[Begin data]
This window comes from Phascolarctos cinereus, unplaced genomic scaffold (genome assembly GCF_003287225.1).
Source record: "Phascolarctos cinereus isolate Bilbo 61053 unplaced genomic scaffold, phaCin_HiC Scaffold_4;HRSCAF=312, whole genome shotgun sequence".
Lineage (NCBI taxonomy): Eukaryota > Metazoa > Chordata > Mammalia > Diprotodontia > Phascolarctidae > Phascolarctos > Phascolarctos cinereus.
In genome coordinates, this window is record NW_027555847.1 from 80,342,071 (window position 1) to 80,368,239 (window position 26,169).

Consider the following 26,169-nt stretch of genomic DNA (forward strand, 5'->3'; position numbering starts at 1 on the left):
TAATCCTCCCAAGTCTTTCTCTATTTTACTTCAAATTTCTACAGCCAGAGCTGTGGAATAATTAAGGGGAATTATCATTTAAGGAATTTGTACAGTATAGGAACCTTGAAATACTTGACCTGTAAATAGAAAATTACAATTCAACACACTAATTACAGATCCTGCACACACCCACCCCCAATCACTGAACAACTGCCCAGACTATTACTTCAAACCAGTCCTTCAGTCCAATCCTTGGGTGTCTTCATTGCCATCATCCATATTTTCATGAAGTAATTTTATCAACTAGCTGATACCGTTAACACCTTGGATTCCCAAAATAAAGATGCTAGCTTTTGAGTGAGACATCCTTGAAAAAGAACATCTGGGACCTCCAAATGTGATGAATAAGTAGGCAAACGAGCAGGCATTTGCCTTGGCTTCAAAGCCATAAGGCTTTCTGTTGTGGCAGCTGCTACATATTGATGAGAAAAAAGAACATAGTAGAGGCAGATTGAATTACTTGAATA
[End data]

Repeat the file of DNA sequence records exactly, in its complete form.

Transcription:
This window comes from Phascolarctos cinereus, unplaced genomic scaffold (genome assembly GCF_003287225.1).
Source record: "Phascolarctos cinereus isolate Bilbo 61053 unplaced genomic scaffold, phaCin_HiC Scaffold_4;HRSCAF=312, whole genome shotgun sequence".
Lineage (NCBI taxonomy): Eukaryota > Metazoa > Chordata > Mammalia > Diprotodontia > Phascolarctidae > Phascolarctos > Phascolarctos cinereus.
In genome coordinates, this window is record NW_027555847.1 from 80,342,071 (window position 1) to 80,368,239 (window position 26,169).

Consider the following 26,169-nt stretch of genomic DNA (forward strand, 5'->3'; position numbering starts at 1 on the left):
TAATCCTCCCAAGTCTTTCTCTATTTTACTTCAAATTTCTACAGCCAGAGCTGTGGAATAATTAAGGGGAATTATCATTTAAGGAATTTGTACAGTATAGGAACCTTGAAATACTTGACCTGTAAATAGAAAATTACAATTCAACACACTAATTACAGATCCTGCACACACCCACCCCCAATCACTGAACAACTGCCCAGACTATTACTTCAAACCAGTCCTTCAGTCCAATCCTTGGGTGTCTTCATTGCCATCATCCATATTTTCATGAAGTAATTTTATCAACTAGCTGATACCGTTAACACCTTGGATTCCCAAAATAAAGATGCTAGCTTTTGAGTGAGACATCCTTGAAAAAGAACATCTGGGACCTCCAAATGTGATGAATAAGTAGGCAAACGAGCAGGCATTTGCCTTGGCTTCAAAGCCATAAGGCTTTCTGTTGTGGCAGCTGCTACATATTGATGAGAAAAAAGAACATAGTAGAGGCAGATTGAATTACTTGAATA